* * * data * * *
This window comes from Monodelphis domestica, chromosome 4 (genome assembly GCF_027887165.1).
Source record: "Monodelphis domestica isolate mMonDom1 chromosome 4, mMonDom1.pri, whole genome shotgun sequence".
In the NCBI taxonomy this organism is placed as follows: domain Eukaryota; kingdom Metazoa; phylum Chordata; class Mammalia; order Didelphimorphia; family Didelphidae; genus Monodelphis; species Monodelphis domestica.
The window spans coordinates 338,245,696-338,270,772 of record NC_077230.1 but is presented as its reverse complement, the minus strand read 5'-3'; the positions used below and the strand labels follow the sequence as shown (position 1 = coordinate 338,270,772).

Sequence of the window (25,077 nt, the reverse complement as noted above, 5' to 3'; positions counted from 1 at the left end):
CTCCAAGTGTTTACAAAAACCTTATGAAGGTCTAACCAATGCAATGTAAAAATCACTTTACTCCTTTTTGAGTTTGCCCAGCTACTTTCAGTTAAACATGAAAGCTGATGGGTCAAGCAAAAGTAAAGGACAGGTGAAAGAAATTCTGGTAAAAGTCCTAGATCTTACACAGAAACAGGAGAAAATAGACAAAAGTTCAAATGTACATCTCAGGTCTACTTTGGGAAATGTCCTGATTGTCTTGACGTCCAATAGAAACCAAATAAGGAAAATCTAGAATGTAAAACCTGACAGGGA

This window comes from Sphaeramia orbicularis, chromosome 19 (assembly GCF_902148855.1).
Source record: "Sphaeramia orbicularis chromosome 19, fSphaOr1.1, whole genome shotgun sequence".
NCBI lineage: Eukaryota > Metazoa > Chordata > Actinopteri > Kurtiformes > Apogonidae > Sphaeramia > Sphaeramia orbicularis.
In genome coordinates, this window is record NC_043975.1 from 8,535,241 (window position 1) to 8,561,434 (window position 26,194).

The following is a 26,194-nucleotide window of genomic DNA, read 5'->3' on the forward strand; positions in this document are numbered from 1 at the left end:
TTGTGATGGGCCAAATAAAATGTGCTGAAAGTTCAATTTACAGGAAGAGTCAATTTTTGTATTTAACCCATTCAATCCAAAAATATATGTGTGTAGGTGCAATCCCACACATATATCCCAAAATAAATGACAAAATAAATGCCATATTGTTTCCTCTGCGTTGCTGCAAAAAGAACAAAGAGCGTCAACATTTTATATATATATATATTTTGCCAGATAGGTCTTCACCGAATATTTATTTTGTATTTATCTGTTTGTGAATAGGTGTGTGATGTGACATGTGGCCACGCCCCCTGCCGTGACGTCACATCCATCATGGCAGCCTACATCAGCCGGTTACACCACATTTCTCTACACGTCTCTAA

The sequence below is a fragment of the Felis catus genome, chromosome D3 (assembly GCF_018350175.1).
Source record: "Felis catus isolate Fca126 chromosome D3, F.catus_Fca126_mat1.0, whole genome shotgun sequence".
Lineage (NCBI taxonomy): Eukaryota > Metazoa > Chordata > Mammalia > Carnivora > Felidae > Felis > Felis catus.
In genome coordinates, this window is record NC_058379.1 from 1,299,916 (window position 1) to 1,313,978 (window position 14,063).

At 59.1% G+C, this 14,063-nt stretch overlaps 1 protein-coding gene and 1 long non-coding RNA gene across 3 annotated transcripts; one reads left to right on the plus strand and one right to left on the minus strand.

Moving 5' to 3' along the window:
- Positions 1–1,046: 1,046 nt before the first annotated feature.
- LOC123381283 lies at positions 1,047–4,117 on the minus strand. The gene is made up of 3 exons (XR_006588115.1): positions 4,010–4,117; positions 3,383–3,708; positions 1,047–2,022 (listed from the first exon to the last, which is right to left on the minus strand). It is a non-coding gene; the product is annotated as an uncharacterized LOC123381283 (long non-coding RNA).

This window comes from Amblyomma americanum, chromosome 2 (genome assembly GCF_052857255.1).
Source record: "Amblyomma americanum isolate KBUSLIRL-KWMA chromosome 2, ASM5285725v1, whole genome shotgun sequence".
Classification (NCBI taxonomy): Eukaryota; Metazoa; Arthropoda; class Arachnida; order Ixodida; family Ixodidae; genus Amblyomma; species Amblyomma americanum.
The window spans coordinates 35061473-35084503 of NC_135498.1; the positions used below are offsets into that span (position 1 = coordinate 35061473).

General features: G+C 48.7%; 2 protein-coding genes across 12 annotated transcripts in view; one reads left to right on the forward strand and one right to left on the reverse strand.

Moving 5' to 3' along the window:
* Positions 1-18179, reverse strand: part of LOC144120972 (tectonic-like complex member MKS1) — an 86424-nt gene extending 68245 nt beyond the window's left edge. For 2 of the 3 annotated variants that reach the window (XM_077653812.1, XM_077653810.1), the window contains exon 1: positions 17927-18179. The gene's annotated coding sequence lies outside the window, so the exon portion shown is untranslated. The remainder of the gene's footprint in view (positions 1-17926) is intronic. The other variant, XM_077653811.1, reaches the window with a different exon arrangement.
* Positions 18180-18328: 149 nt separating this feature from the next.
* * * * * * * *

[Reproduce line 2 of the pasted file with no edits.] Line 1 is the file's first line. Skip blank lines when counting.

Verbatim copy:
Source record: "Monodelphis domestica isolate mMonDom1 chromosome 4, mMonDom1.pri, whole genome shotgun sequence".